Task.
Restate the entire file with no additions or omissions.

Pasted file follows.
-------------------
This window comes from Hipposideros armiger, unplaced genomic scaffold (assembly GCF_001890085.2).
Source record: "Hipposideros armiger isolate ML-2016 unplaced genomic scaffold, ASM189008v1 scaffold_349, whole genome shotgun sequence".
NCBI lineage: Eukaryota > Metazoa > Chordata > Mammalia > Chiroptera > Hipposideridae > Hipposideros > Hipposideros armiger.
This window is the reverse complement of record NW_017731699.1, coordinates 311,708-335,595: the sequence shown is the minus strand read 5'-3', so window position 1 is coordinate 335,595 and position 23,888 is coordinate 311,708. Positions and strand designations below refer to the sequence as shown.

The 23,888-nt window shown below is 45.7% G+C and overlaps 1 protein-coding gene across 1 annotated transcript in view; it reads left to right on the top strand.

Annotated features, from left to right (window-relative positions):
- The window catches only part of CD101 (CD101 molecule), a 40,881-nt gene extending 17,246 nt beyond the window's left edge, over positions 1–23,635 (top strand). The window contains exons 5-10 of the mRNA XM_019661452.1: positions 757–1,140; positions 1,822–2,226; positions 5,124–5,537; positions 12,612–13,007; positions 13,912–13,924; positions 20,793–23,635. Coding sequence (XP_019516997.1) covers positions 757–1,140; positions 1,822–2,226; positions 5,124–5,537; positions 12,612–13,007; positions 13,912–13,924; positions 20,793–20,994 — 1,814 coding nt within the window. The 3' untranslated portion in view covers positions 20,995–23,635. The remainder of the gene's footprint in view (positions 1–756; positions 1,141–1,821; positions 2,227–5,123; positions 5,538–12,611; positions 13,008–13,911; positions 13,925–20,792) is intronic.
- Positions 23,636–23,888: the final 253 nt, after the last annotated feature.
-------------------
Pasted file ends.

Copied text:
This window comes from Hipposideros armiger, unplaced genomic scaffold (assembly GCF_001890085.2).
Source record: "Hipposideros armiger isolate ML-2016 unplaced genomic scaffold, ASM189008v1 scaffold_349, whole genome shotgun sequence".
NCBI lineage: Eukaryota > Metazoa > Chordata > Mammalia > Chiroptera > Hipposideridae > Hipposideros > Hipposideros armiger.
This window is the reverse complement of record NW_017731699.1, coordinates 311,708-335,595: the sequence shown is the minus strand read 5'-3', so window position 1 is coordinate 335,595 and position 23,888 is coordinate 311,708. Positions and strand designations below refer to the sequence as shown.

The 23,888-nt window shown below is 45.7% G+C and overlaps 1 protein-coding gene across 1 annotated transcript in view; it reads left to right on the top strand.

Annotated features, from left to right (window-relative positions):
- The window catches only part of CD101 (CD101 molecule), a 40,881-nt gene extending 17,246 nt beyond the window's left edge, over positions 1–23,635 (top strand). The window contains exons 5-10 of the mRNA XM_019661452.1: positions 757–1,140; positions 1,822–2,226; positions 5,124–5,537; positions 12,612–13,007; positions 13,912–13,924; positions 20,793–23,635. Coding sequence (XP_019516997.1) covers positions 757–1,140; positions 1,822–2,226; positions 5,124–5,537; positions 12,612–13,007; positions 13,912–13,924; positions 20,793–20,994 — 1,814 coding nt within the window. The 3' untranslated portion in view covers positions 20,995–23,635. The remainder of the gene's footprint in view (positions 1–756; positions 1,141–1,821; positions 2,227–5,123; positions 5,538–12,611; positions 13,008–13,911; positions 13,925–20,792) is intronic.
- Positions 23,636–23,888: the final 253 nt, after the last annotated feature.